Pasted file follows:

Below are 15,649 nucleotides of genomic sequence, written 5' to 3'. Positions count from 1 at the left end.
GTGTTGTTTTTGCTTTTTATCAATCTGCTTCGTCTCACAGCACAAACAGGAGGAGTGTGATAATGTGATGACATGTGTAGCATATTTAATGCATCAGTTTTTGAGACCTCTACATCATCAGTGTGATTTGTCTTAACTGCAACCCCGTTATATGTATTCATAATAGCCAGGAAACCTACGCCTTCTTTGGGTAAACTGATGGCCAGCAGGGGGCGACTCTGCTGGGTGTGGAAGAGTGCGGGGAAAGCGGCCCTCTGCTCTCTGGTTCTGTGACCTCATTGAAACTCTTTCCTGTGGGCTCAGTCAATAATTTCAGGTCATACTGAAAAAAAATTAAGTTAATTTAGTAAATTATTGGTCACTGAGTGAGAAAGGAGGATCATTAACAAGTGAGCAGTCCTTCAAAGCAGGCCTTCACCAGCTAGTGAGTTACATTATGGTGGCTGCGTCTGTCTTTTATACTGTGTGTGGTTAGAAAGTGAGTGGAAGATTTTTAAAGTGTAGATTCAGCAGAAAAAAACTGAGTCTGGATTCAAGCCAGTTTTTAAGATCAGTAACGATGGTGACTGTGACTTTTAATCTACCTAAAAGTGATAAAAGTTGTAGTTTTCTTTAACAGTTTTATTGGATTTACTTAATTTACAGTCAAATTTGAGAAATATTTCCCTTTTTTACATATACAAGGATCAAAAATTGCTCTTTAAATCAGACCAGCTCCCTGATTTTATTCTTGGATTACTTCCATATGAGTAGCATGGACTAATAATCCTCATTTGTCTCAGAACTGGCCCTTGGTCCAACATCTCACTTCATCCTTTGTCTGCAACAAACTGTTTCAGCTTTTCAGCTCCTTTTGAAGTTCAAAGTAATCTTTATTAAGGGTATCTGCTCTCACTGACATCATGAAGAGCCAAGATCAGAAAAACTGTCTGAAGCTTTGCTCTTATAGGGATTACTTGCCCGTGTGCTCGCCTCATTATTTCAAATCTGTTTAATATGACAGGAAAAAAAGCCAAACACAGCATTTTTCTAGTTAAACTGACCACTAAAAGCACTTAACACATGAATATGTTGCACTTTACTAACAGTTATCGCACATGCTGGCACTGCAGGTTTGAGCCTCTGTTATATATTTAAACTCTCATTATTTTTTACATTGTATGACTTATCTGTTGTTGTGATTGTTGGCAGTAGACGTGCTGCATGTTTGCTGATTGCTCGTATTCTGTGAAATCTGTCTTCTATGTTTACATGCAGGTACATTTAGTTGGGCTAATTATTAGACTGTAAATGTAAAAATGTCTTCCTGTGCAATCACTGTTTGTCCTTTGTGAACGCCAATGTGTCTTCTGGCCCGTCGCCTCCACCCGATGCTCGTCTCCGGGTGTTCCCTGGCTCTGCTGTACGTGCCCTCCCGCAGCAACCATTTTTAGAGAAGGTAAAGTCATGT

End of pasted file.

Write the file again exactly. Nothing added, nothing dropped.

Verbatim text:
Below are 15,649 nucleotides of genomic sequence, written 5' to 3'. Positions count from 1 at the left end.
GTGTTGTTTTTGCTTTTTATCAATCTGCTTCGTCTCACAGCACAAACAGGAGGAGTGTGATAATGTGATGACATGTGTAGCATATTTAATGCATCAGTTTTTGAGACCTCTACATCATCAGTGTGATTTGTCTTAACTGCAACCCCGTTATATGTATTCATAATAGCCAGGAAACCTACGCCTTCTTTGGGTAAACTGATGGCCAGCAGGGGGCGACTCTGCTGGGTGTGGAAGAGTGCGGGGAAAGCGGCCCTCTGCTCTCTGGTTCTGTGACCTCATTGAAACTCTTTCCTGTGGGCTCAGTCAATAATTTCAGGTCATACTGAAAAAAAATTAAGTTAATTTAGTAAATTATTGGTCACTGAGTGAGAAAGGAGGATCATTAACAAGTGAGCAGTCCTTCAAAGCAGGCCTTCACCAGCTAGTGAGTTACATTATGGTGGCTGCGTCTGTCTTTTATACTGTGTGTGGTTAGAAAGTGAGTGGAAGATTTTTAAAGTGTAGATTCAGCAGAAAAAAACTGAGTCTGGATTCAAGCCAGTTTTTAAGATCAGTAACGATGGTGACTGTGACTTTTAATCTACCTAAAAGTGATAAAAGTTGTAGTTTTCTTTAACAGTTTTATTGGATTTACTTAATTTACAGTCAAATTTGAGAAATATTTCCCTTTTTTACATATACAAGGATCAAAAATTGCTCTTTAAATCAGACCAGCTCCCTGATTTTATTCTTGGATTACTTCCATATGAGTAGCATGGACTAATAATCCTCATTTGTCTCAGAACTGGCCCTTGGTCCAACATCTCACTTCATCCTTTGTCTGCAACAAACTGTTTCAGCTTTTCAGCTCCTTTTGAAGTTCAAAGTAATCTTTATTAAGGGTATCTGCTCTCACTGACATCATGAAGAGCCAAGATCAGAAAAACTGTCTGAAGCTTTGCTCTTATAGGGATTACTTGCCCGTGTGCTCGCCTCATTATTTCAAATCTGTTTAATATGACAGGAAAAAAAGCCAAACACAGCATTTTTCTAGTTAAACTGACCACTAAAAGCACTTAACACATGAATATGTTGCACTTTACTAACAGTTATCGCACATGCTGGCACTGCAGGTTTGAGCCTCTGTTATATATTTAAACTCTCATTATTTTTTACATTGTATGACTTATCTGTTGTTGTGATTGTTGGCAGTAGACGTGCTGCATGTTTGCTGATTGCTCGTATTCTGTGAAATCTGTCTTCTATGTTTACATGCAGGTACATTTAGTTGGGCTAATTATTAGACTGTAAATGTAAAAATGTCTTCCTGTGCAATCACTGTTTGTCCTTTGTGAACGCCAATGTGTCTTCTGGCCCGTCGCCTCCACCCGATGCTCGTCTCCGGGTGTTCCCTGGCTCTGCTGTACGTGCCCTCCCGCAGCAACCATTTTTAGAGAAGGTAAAGTCATGT